I am very disturbed by the constant power cuts – black outs and brown outs. I have travelled around Africa and I have seen the situation of electricity in other countries and I can confirm that our Gambian situation is among the worst.
However, I do not concur with Ousainou Darboe of privatising of power and water supplies one hundred percent. That will not wash in a developing country like The Gambia. The most important among the things we should take note of is the fact that water and electricity are crucial services that have enormous impacts on people’s lives to the point that anyone who controls them, controls the country.
It is one of the many reasons why some development advocates do not want to privatise them at any cost. It doesn’t however also give excuses for inefficiency in service delivery that this country is facing, and has been facing for the past four decades. Experts are of the view that Nawec is producing only forty percent of the total power needs of The Gambia. As such, it has to double up its efforts to meet the power needs of the population. Ousainou Darboe was right when he talked about power nightmares in rural Gambia.
Many years ago, the Kharafi Group expressed interest in the national power company but government reportedly declined because we were told that the investor allegedly wanted to charge consumers in dollars. Today, Gambian consumers are paying one of the highest electricity tariffs even though the service has shown no sign of improvement.
Research has also shown that most changes carried out in less developed countries (LDCs) under the auspices of the World Bank and the IMF have not achieved the desired outcomes. Latest ones are showing that the initiation and control of reform from outside affects the outcomes of the change programme. It is therefore imperative for funding and donor agencies to concentrate on providing assistance to enable LDCs design, control and implement their own changes rather than the funding agencies taking control of this aspect of reform.
In the Gambia, it still worries me that despite the industrialised countries and progressive African countries looking to alternative, greener source of power, we are here stuck with this century-old heavy fuel technological nightmares. How do we expect to be sustainable when after forty years, we still face black and brown outs? I know that the Global Electrical Group is selling power to Nawec which people believe might be partly responsible for the high tariffs. We also know about Gamwind power suppliers in Batokunku who have a better approach to sustainable and cheaper form of electricity production in The Gambia, started the same yet the system has been ignored without an attempt to fully explore its potentials to change the livelihood of the people.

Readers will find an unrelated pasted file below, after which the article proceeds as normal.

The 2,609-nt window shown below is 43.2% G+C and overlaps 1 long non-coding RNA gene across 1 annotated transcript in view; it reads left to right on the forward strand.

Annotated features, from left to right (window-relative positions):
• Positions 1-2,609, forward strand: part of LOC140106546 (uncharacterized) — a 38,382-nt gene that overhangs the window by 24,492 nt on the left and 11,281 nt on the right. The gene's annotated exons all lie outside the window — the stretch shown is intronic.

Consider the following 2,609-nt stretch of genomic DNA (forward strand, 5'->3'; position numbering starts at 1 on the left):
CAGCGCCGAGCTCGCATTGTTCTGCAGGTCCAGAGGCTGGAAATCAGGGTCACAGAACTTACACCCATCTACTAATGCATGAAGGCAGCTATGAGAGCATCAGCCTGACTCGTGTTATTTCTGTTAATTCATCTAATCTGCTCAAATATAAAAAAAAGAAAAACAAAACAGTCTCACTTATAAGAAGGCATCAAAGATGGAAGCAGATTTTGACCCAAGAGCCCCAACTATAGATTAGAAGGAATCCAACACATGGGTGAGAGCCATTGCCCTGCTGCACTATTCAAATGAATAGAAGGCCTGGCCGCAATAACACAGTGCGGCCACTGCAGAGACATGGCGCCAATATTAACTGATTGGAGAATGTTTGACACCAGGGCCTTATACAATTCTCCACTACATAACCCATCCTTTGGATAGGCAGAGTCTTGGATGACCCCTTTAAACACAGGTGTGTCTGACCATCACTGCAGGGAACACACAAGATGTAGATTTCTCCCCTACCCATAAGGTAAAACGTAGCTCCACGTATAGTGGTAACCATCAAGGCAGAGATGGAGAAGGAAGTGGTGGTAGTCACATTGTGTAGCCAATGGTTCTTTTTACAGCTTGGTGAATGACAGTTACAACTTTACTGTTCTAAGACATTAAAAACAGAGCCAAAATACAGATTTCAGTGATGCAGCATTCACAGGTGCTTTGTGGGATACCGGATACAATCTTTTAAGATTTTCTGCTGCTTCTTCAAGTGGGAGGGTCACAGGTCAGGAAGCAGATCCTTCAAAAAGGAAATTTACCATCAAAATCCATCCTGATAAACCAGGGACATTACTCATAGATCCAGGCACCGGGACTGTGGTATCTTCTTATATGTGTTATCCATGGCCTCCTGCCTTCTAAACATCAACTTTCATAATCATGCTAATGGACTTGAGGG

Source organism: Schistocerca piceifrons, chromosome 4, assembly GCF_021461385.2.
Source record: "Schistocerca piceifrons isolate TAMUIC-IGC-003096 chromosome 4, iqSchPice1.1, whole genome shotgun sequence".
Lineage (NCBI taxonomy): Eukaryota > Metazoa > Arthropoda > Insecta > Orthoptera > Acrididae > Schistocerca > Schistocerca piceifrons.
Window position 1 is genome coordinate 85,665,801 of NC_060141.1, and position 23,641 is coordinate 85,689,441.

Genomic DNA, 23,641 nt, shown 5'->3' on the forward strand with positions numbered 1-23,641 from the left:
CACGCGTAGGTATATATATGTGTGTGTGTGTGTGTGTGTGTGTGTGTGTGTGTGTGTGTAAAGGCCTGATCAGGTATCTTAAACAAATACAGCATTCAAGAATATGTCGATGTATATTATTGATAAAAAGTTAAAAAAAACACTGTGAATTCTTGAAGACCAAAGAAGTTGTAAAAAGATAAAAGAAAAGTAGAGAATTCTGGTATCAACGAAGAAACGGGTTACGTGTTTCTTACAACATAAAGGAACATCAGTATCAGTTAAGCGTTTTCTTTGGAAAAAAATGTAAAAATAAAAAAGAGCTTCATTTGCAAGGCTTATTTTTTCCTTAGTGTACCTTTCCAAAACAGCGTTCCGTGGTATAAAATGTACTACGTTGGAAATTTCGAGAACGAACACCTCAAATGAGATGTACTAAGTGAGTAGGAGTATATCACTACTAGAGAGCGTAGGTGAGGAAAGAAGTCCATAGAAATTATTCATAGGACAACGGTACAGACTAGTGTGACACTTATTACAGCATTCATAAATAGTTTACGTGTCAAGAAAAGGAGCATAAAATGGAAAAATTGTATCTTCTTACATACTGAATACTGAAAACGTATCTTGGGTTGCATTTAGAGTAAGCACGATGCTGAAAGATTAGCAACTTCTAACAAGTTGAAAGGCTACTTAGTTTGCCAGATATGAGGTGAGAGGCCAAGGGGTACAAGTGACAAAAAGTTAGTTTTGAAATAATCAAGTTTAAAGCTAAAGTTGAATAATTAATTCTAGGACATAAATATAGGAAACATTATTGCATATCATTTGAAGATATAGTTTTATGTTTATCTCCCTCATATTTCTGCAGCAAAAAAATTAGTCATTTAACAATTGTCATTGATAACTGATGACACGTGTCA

The majority of the system’s machinery that is necessary for production has to be frequently imported from outside, along with spare parts for maintenance. What about the fuel? I have heard it from reliable sources that a country’s level of industrialisation or foreign investment is heavily dependent on its power reliability and sustainability. Imagine how many companies have to invest in the purchase and running of stand-by generators just in case Nawec goes black out or brown out? Oh, I see. Is it also that the generator importers are also benefitting from the power black outs and brown outs?
Laye Bamba Saine
Thank you for giving me the privilege to express my dismay over the photograph of a girl in your paper which accompanied her profile under the “Introducing” segment of your June 17, 2014 Issue.
I am certain that your intent in publishing her profile was to expose her curriculum vitae to prospective employers for possible job opportunities. Instead, her picture projected an image that is neither professional nor flattering. This, of course, placed her in the wrong context in that she appears more like someone on a social outing (party or night club) than a young lady out for serious work.
In case you didn’t know dear, there is a thing called professional attire (a simple, but elegant dress; knee length skirt and blouse; pant slut; shirt and trousers and also our traditional clothes-sophisticated and simple) all of which must be legal length.
I don’t know who was it that said, “A picture is worth a thousand words”; but whoever said it, captured the very sentiment of this letter. And to this end, I urge you to print future Introducing profiles in an appropriate and professional attire that would market her achievements and skills, not sell or disrespect their body.
As a parent to a daughter, I love to see young ladies and women presented in a respectable fashion. Such responsibility lies with all of us, particularly with the business school/training academies who have an obligation to teach their students on proper dress code for work and professional conduct in a business setting.
Mariam (Abigail) Secka